By using a controlled/ living radical polymerization to grow polymer chains from the nanoparticle surface, one can completely control the structure of resulting composite by manipulating the polymer grafting density, chain length and molecular weight. The synthesis of polystyrene/ SiO2 nanocomposite was accomplished by this technique. Spherical silica particles with an average diameter of 70nm, determined from TEM micrographs and dynamic light scattering (DLS) measurement, were used to these experiments. From the TEM analysis one can observe that the distance between the nanoparticles within the domains increased from approximately 10 to 30 and 40nm, respectively, in correlation with the molar mass of the grafted polystyrene chains. When this synthesis was repeated with starting silica nanoparticles that had a narrow size distribution, the nanopatricles within the film domains were observed to pack into hexagonal arrays.. This method is useful for generating nanoparticles film arrays with interesting magnetic and optical properties (72).

Another method, which involves the in situ polymerisation, is the photo deposition. This process provides the flexibility to polymerize by a UV laser and create patterned films with controlled layer thickness. Also the films obtained by this method are of high optical quality, and the process is extremely straightforward and very reproducible. The photo deposition of polydiacetylenes has proven to be a robust and versatile process for depositing polymer thin films onto a variety of substrates (14).

5. Properties of nanocomposites

Nanocomposites offer much different properties than conventional composites. The most important ones are enhanced mechanical strength, optical transparency, improved thermal stability, improved barrier properties, improved flexibility, novel electrical properties etc.

5.1 Physical properties

According to the linear mixture equation the density of a composite, re, is a linear combination of densities of the matrix and filler and their respective volume fractions. Petrovic et al (73) studied the effect of filler concentration on density of polyurethane filled with microsilica and nanosilica, which is given in the Figure 13. It was found that the density of the samples increased with filler concentration in both series, but more so in the series with microsilica. The increase in density is attributed to the increase in volume of the polymer matrix on incorporation of nanoparticles. In the same system swelling studies were done. The degree of swelling for two series is given in figure 14. Since a lower degree of swelling indicates better curing, it is obvious that the sample with 50% nanosilica stands out as less cured. Also the glass transition temperature increased with increased filler concentrations both in nanocomposites and microcomposites. It seems that although there was a strong interaction between the matrix and the filler (which should have increased Tg), an opposing effect came from incomplete curing of the matrix.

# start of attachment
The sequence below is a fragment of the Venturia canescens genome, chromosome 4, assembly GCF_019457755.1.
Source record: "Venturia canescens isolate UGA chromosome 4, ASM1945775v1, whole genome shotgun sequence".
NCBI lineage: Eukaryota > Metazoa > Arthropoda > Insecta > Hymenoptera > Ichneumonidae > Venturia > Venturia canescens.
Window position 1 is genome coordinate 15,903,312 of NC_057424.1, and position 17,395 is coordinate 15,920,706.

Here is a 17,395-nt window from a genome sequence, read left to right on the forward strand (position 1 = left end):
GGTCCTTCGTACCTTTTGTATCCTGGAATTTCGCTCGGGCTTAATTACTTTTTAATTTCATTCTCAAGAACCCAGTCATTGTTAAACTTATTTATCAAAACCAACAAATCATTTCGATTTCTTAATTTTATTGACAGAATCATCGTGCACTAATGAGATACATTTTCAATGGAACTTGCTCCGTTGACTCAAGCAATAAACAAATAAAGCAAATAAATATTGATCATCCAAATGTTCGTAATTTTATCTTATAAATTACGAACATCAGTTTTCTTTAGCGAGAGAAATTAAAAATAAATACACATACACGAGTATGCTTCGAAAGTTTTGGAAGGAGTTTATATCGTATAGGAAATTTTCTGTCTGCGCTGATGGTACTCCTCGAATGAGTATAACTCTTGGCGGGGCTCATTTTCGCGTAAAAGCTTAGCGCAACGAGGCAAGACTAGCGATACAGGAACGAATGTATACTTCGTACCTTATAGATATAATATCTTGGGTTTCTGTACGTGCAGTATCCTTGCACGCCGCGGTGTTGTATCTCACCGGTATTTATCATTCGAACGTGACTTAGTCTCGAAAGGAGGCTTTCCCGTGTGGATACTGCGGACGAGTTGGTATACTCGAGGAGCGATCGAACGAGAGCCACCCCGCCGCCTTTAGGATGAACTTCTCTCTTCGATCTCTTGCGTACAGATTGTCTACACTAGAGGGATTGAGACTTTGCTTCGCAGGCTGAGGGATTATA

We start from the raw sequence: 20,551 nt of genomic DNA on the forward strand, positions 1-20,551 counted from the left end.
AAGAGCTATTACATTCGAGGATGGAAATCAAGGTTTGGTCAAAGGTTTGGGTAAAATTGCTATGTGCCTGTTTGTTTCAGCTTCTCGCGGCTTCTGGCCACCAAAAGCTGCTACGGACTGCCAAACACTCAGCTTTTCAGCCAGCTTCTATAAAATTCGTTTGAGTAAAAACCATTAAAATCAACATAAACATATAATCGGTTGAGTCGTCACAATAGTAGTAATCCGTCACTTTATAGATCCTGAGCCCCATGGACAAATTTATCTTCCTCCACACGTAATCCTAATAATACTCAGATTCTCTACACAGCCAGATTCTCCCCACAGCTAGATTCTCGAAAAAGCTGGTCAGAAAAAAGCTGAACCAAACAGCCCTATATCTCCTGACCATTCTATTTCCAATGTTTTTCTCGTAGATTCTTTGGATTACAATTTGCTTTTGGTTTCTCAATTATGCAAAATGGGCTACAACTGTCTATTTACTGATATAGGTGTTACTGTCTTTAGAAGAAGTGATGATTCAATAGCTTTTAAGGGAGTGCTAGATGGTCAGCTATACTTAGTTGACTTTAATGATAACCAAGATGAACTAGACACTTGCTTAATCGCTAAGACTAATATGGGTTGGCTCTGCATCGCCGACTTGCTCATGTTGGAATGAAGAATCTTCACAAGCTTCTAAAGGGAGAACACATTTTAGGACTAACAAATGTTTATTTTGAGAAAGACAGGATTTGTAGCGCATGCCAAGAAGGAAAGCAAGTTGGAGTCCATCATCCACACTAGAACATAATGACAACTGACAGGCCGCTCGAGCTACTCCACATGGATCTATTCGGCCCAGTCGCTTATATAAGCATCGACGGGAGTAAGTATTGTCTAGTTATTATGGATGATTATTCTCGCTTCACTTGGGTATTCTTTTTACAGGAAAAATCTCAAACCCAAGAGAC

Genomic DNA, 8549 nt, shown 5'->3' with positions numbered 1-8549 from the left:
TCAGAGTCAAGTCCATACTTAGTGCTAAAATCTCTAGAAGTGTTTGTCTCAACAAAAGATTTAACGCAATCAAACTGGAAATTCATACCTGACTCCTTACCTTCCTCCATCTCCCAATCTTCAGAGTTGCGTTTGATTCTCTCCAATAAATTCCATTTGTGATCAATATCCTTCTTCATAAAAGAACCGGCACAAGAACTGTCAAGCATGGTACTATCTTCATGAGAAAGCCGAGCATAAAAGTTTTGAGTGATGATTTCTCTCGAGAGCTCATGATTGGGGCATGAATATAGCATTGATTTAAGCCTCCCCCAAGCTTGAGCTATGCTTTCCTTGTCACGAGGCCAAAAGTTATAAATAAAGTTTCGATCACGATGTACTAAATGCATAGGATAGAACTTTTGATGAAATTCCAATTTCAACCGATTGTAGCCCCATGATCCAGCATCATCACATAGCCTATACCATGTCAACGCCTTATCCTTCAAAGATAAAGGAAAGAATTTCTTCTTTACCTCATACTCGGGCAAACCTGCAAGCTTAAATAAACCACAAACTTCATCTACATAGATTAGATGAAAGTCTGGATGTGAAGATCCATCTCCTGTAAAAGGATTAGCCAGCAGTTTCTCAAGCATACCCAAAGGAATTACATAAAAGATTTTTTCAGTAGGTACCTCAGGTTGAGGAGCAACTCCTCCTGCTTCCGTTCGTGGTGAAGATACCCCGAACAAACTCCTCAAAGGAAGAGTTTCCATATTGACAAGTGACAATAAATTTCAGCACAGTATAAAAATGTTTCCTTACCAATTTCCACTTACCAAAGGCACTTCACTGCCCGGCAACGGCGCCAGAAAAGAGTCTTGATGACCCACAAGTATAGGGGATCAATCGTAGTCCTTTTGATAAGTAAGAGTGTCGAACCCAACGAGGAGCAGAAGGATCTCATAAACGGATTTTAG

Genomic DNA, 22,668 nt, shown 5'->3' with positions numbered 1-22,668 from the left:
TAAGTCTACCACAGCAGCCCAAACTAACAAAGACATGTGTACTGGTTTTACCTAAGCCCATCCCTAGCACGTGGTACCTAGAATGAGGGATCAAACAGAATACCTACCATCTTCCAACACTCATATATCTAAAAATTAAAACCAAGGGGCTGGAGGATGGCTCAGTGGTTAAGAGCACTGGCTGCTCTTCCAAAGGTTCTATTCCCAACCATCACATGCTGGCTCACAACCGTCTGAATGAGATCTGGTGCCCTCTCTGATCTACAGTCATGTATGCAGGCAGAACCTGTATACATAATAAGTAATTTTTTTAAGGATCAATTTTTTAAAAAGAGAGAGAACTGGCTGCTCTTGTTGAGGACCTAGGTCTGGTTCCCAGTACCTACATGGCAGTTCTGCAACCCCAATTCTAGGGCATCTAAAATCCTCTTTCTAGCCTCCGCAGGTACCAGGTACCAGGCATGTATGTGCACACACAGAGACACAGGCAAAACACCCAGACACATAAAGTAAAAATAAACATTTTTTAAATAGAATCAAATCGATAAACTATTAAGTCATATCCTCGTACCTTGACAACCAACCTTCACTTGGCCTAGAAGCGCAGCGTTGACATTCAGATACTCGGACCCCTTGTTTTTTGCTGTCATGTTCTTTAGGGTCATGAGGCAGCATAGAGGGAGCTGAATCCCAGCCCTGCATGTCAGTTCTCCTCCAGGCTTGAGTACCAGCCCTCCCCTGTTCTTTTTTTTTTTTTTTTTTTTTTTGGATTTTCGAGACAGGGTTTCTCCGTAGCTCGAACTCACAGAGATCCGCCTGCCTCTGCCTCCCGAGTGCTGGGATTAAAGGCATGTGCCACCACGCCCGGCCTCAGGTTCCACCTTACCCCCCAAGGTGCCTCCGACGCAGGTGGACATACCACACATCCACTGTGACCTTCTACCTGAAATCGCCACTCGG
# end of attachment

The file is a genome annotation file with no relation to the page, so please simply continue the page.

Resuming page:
5.2 Mechanical properties

Novak (74) reported that there exists an increase in hardness and scratch resistance with the addition of nanoparticles to polymer matrix. But in polyurethane nanosilica composites first there is an increase and then it decreases (73), Fig. 15. From the tensile graph the nanosilica shows a 600% improvement in elongation at break. The tensile strength of the composites with nanosilica and microsilica, shown in Fig.16, indicated that up to a 20% filler concentration there was not muchdifference between the nanosilica and microsilica effect. But experiments with nanosilica in PDMS Elastomers showed that the elongation decreased and strength increased with increasing filler concentration (75). On the other hand, nanotitania filled PDMS networks showed partial increase in elongation at break with increasing filler content (76)-that is no regular pattern can be said to be emerging.

Gao et al. (77) reported that intercalating as little as 2 vol% silicate into nylon-6 on a nano-scale, the tensile strength and modulus of the hybrid were improved more than twice than that of the virgin polymer. Kojima et al. (78) showed that only 10phr of organic clay was necessary to achieve tensile strength comparable to a compound loaded with 40 phr of carbon black. It was shown that tensile strength and elongation at break was improved depending on filler loading and compatibilization.

Exfoliated polymer/silicate systems have been found to exhibit superior mechanical properties than the conventionally filled systems. Strawhecker et al. (65) studied the mechanical properties of PVA/Na+ Montmorillonite nanocomposites. The variations in properties were plotted in the Fig.17. The mechanical/tensile properties of these nanocomposites were studied for low silicate loadings, and Young’s modulus was found to increase by 300% for 5-wt% silicate, with only a 20% decrease in toughness, and no sacrifice of the stress at break compared to the case of neat PVA. In addition, for these low loadings, thermal stability from TGA measurements was shown to be slightly enhanced, and high optical purity was retained.

Ganter et al. (79) studied the mechanical properties of rubber nanocomposites using BR and SBR vulcanizates reinforced by organophilic-layered silicates. It was shown that in the absence of coupling agent, the compounds containing layered silicates show increased tensile strength and strain at break with respect to unfilled vulcanizates. When compared to silica compounds, both SBR and BR vulcanizates showed good enhancement in mechanical properties. But when the matrix is chemically bonded to silica by TSEPT, tensile strength remains constant, but strain at break decreases. A similar effect is observed for anisotropic layered silicates also. This is owing to the fact that the reactive coupling of the elastomer matrix is also effective on the surface of silicate layers containing quaternary ammonium salts on the surface. From the hysteresis studies, improved reinforcement by 20%-50% relative to silica vulcanizates is observed for BR and SBR organoclay compounds. Chemical bonding of the rubber matrix led to further increase in reinforcing effect by 50%-90% relative to the corresponding silica systems. The hysteresis of the silicate filled compounds is much larger than that of vulcanizates filled with silica. In presence of reactive coupling, hysteresis is reduced for both filler types but is still 1.8 fold larger than that of organoclay vulcanizates.